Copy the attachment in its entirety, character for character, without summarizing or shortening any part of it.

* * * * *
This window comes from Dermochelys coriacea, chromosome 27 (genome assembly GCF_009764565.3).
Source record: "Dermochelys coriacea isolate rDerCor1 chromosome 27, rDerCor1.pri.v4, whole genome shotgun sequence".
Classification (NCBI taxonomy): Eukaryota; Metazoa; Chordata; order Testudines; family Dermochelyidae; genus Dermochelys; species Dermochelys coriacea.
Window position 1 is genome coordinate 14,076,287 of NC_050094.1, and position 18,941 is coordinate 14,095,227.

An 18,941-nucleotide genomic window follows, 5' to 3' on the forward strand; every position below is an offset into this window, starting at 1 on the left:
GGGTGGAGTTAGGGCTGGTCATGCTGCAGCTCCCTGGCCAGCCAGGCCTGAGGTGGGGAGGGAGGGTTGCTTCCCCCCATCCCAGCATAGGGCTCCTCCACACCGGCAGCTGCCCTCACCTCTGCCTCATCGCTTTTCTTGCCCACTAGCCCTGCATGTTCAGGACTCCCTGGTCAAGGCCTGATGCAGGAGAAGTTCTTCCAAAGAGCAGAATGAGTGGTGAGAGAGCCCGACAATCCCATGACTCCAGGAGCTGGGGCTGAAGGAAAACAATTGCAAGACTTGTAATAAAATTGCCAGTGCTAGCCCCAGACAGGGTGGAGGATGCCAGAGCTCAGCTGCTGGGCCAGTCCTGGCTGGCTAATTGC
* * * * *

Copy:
This window comes from Dermochelys coriacea, chromosome 27 (genome assembly GCF_009764565.3).
Source record: "Dermochelys coriacea isolate rDerCor1 chromosome 27, rDerCor1.pri.v4, whole genome shotgun sequence".
Classification (NCBI taxonomy): Eukaryota; Metazoa; Chordata; order Testudines; family Dermochelyidae; genus Dermochelys; species Dermochelys coriacea.
Window position 1 is genome coordinate 14,076,287 of NC_050094.1, and position 18,941 is coordinate 14,095,227.

An 18,941-nucleotide genomic window follows, 5' to 3' on the forward strand; every position below is an offset into this window, starting at 1 on the left:
GGGTGGAGTTAGGGCTGGTCATGCTGCAGCTCCCTGGCCAGCCAGGCCTGAGGTGGGGAGGGAGGGTTGCTTCCCCCCATCCCAGCATAGGGCTCCTCCACACCGGCAGCTGCCCTCACCTCTGCCTCATCGCTTTTCTTGCCCACTAGCCCTGCATGTTCAGGACTCCCTGGTCAAGGCCTGATGCAGGAGAAGTTCTTCCAAAGAGCAGAATGAGTGGTGAGAGAGCCCGACAATCCCATGACTCCAGGAGCTGGGGCTGAAGGAAAACAATTGCAAGACTTGTAATAAAATTGCCAGTGCTAGCCCCAGACAGGGTGGAGGATGCCAGAGCTCAGCTGCTGGGCCAGTCCTGGCTGGCTAATTGC